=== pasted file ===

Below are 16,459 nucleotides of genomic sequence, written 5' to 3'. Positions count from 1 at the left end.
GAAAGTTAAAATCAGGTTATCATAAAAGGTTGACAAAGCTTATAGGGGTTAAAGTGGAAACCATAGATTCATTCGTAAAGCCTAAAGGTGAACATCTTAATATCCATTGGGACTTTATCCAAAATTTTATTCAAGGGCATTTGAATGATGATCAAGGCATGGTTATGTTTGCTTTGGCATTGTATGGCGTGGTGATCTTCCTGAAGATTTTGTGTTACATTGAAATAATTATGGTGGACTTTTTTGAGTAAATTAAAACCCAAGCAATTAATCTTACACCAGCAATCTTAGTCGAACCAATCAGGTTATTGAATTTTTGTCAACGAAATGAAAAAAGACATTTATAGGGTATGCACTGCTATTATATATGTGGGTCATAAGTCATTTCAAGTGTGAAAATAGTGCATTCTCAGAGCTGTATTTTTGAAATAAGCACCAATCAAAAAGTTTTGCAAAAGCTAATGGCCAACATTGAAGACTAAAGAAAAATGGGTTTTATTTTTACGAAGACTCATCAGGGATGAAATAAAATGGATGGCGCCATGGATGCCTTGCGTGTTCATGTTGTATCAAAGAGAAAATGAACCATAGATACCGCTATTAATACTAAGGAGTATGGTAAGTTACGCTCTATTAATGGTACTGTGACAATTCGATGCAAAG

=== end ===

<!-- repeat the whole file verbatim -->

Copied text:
Below are 16,459 nucleotides of genomic sequence, written 5' to 3'. Positions count from 1 at the left end.
GAAAGTTAAAATCAGGTTATCATAAAAGGTTGACAAAGCTTATAGGGGTTAAAGTGGAAACCATAGATTCATTCGTAAAGCCTAAAGGTGAACATCTTAATATCCATTGGGACTTTATCCAAAATTTTATTCAAGGGCATTTGAATGATGATCAAGGCATGGTTATGTTTGCTTTGGCATTGTATGGCGTGGTGATCTTCCTGAAGATTTTGTGTTACATTGAAATAATTATGGTGGACTTTTTTGAGTAAATTAAAACCCAAGCAATTAATCTTACACCAGCAATCTTAGTCGAACCAATCAGGTTATTGAATTTTTGTCAACGAAATGAAAAAAGACATTTATAGGGTATGCACTGCTATTATATATGTGGGTCATAAGTCATTTCAAGTGTGAAAATAGTGCATTCTCAGAGCTGTATTTTTGAAATAAGCACCAATCAAAAAGTTTTGCAAAAGCTAATGGCCAACATTGAAGACTAAAGAAAAATGGGTTTTATTTTTACGAAGACTCATCAGGGATGAAATAAAATGGATGGCGCCATGGATGCCTTGCGTGTTCATGTTGTATCAAAGAGAAAATGAACCATAGATACCGCTATTAATACTAAGGAGTATGGTAAGTTACGCTCTATTAATGGTACTGTGACAATTCGATGCAAAG